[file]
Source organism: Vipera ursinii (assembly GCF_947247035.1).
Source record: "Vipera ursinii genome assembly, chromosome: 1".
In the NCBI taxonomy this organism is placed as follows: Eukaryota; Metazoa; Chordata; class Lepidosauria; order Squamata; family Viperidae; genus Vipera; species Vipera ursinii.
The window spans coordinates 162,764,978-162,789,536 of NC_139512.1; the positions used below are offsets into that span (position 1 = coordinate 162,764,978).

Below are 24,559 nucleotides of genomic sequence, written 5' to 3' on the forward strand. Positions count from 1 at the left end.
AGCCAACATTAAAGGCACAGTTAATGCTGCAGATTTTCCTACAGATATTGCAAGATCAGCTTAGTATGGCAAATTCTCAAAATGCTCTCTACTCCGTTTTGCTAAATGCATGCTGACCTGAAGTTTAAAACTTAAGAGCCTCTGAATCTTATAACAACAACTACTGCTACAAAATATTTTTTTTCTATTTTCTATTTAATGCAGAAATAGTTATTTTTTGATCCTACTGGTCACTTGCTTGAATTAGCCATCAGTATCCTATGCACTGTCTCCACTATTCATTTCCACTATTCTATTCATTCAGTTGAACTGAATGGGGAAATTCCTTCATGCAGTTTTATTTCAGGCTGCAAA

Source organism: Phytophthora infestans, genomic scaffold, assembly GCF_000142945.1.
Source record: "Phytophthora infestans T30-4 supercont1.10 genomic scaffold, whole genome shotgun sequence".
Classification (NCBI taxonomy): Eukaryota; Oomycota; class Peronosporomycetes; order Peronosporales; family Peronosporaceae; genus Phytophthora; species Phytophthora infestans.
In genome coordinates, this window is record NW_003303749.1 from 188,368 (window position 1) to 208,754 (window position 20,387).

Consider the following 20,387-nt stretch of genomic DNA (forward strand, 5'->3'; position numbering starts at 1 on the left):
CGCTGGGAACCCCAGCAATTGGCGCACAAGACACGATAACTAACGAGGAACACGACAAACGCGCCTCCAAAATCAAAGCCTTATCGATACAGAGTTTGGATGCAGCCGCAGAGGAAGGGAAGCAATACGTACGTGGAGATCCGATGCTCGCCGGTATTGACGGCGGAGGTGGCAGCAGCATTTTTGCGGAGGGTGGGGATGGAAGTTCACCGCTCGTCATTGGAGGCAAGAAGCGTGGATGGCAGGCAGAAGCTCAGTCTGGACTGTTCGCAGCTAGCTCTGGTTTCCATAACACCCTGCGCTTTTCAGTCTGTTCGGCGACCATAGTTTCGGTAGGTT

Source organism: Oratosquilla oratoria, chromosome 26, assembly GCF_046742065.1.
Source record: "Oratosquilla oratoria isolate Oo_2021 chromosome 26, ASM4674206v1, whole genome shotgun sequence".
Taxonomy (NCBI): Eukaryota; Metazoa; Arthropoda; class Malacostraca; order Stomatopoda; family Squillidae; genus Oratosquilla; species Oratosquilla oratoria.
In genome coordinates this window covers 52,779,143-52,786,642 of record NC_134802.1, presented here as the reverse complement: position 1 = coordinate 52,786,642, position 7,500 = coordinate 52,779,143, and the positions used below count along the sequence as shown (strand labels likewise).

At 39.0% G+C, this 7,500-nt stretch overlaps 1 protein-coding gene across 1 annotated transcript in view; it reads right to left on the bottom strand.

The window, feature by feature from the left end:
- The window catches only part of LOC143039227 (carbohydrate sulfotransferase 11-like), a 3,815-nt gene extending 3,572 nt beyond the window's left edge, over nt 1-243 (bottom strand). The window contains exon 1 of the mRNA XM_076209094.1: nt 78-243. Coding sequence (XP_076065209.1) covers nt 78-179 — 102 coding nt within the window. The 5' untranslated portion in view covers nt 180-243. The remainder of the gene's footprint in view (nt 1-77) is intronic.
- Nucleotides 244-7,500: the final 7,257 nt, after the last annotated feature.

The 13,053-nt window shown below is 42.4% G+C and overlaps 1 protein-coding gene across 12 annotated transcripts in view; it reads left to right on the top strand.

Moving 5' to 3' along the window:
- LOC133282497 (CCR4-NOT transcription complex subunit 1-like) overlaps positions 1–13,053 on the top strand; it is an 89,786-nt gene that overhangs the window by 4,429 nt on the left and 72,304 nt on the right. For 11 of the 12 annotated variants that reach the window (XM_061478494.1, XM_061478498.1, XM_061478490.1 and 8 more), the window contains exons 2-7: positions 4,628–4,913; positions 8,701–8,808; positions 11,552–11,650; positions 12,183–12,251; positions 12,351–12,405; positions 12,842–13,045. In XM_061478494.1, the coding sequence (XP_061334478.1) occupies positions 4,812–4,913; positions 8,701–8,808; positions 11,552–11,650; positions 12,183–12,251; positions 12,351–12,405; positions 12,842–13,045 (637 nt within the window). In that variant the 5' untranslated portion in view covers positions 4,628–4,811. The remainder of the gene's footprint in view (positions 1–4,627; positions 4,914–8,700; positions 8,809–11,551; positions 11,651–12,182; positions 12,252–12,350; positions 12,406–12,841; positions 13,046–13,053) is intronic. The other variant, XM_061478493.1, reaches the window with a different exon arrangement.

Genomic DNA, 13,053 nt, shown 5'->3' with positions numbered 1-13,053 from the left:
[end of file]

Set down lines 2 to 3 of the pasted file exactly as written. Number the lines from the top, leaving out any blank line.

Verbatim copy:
Source record: "Vipera ursinii genome assembly, chromosome: 1".
In the NCBI taxonomy this organism is placed as follows: Eukaryota; Metazoa; Chordata; class Lepidosauria; order Squamata; family Viperidae; genus Vipera; species Vipera ursinii.